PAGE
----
I was able to overcome this deficit of training by finding some excellent mentors in computer animation and in pastel painting, as well as by joining some professional arts organizations when I lived in Maryland. Through these avenues, I met full time artists and began to learn the real stock and trade of being an artist, developing skills that include photographing my work, updating my web site, framing my artwork and, oh yeah, painting! Fast forward a decade or so, and I now travel once every year or two to a painting workshop when offered by other professional artists whose work is of interest to me. I'm at a point in my career where I have enough experience in composition, color mixing, and subject selection that there are no great epiphanies. Yet I pick up a little bit here and there from each individual. Each artist has a focus and emphasis that I can take and incorporate into my own studio and painting practice.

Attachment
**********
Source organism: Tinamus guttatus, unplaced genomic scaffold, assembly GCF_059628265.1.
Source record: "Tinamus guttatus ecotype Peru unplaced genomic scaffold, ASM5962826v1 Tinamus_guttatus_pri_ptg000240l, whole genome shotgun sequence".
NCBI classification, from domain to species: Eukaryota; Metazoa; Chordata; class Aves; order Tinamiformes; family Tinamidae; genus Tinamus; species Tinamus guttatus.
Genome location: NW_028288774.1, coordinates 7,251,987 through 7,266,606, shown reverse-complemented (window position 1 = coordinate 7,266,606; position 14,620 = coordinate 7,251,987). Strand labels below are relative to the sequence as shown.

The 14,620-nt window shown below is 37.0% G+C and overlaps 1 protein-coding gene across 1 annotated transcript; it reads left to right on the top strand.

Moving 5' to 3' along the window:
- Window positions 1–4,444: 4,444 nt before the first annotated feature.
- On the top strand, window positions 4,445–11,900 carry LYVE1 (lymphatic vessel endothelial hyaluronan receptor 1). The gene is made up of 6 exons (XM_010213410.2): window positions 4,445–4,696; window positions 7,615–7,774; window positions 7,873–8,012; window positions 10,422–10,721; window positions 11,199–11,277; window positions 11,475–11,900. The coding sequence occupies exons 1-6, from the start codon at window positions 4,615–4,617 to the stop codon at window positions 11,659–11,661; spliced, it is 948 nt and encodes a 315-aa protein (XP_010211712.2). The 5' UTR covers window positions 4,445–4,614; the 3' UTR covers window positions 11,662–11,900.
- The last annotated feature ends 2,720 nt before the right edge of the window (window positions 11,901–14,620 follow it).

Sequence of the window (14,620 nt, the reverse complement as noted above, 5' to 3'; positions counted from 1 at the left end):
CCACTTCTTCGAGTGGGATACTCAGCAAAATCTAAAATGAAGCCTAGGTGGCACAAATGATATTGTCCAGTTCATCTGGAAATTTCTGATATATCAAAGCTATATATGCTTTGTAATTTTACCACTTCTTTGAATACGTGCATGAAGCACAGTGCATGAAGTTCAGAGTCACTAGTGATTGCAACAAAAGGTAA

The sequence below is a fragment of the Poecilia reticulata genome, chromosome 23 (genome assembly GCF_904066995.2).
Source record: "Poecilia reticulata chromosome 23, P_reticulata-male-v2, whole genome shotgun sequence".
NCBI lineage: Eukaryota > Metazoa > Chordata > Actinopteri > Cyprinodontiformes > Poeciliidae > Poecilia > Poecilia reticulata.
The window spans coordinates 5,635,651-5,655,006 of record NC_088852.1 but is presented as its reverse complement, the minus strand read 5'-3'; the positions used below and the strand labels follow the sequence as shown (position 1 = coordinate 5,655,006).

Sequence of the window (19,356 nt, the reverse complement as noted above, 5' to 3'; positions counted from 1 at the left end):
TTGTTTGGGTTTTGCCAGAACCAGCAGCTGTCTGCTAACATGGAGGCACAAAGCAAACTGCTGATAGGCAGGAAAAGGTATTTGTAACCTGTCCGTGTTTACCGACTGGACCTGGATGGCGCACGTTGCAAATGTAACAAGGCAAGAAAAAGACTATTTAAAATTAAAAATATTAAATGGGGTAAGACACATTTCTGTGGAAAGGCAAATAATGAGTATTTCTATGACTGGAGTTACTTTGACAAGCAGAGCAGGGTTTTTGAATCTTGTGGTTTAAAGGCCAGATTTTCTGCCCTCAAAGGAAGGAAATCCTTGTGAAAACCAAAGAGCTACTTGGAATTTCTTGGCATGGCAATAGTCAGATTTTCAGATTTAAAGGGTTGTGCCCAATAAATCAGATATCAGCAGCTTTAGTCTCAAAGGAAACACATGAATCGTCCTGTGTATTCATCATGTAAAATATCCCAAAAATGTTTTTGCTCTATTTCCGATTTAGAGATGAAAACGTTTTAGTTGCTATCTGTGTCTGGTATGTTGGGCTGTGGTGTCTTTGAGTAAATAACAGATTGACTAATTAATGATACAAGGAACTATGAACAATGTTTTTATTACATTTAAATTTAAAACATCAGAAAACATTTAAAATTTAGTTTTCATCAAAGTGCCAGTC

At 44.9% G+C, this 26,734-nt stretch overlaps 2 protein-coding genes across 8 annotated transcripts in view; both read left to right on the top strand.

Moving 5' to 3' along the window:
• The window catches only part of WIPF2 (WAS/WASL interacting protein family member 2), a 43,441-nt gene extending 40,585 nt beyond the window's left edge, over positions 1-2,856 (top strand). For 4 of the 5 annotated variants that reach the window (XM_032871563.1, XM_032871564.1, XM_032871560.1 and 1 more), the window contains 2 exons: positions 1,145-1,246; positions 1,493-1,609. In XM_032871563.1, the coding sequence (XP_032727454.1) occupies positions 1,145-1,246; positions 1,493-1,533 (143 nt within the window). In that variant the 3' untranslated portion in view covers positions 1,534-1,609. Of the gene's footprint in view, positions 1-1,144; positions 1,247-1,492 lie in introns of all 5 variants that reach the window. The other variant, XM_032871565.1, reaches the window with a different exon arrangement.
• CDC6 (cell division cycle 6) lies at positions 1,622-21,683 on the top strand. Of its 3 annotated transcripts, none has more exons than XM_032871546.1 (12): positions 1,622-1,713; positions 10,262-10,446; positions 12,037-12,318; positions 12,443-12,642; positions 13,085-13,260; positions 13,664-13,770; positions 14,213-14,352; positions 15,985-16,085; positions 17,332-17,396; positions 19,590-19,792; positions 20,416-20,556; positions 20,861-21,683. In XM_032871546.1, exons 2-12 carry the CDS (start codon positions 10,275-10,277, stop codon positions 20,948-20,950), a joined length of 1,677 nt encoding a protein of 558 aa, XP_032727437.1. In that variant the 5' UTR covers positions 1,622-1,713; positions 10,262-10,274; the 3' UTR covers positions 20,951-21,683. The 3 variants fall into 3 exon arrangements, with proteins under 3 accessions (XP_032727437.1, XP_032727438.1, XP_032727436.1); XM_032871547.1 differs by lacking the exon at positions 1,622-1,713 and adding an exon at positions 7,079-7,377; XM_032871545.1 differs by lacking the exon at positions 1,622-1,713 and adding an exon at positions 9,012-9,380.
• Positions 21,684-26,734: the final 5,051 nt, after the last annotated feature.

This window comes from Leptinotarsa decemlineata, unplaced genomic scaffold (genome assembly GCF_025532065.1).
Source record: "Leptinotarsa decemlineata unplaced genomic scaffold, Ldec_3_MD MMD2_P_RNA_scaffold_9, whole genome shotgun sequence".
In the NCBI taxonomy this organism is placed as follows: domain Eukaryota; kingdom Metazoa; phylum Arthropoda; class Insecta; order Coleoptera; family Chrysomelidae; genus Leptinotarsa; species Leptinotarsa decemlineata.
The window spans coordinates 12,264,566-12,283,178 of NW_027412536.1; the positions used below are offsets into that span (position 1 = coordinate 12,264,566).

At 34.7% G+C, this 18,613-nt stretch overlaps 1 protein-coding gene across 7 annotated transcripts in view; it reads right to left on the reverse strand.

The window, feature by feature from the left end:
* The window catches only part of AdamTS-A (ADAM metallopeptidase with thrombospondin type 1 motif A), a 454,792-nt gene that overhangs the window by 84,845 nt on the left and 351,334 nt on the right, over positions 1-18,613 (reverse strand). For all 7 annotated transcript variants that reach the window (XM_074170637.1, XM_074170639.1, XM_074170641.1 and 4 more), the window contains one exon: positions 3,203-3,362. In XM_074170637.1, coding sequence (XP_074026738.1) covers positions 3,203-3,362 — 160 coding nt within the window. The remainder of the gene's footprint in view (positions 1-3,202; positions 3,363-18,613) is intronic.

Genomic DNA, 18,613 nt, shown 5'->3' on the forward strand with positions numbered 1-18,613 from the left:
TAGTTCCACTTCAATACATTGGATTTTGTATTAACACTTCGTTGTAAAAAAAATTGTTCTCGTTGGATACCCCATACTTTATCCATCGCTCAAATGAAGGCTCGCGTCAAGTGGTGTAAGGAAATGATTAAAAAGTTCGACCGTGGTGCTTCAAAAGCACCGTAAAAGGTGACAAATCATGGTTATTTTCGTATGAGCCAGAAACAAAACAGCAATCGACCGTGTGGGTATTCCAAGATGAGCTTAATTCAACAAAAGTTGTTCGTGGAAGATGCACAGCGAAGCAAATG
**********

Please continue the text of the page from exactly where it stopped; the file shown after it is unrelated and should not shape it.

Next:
The scenery in Vermont was fantastic, despite a drought that had the Mad River Basin at about 25% of its usual capacity for this time of year. The interesting thing about the drought was that we were able to clamber out into the middle of the waterway, climb on huge boulders, and get some unique vantage points that would have been impossible to access during a year with greater rainfall.

Above, a Postcard from the Easel: Painting along the Mad River during a beautiful summer afternoon. Click the image to enlarge.

Shown here are a couple of "Postcards from the Easel" of my plein air painting during a beautiful and enjoyable week. You may see a few of these on my web site in the Landscapes section within the next few weeks after I polish them up in my studio.

Above, a Postcard from the Easel: A plein air landscape in progress. I set up my easel on a huge boulder to capture this view of a ravine along the Mad River. Click the image to enlarge. You can also check out the finished piece, Mad River Ravine, on my portfolio site.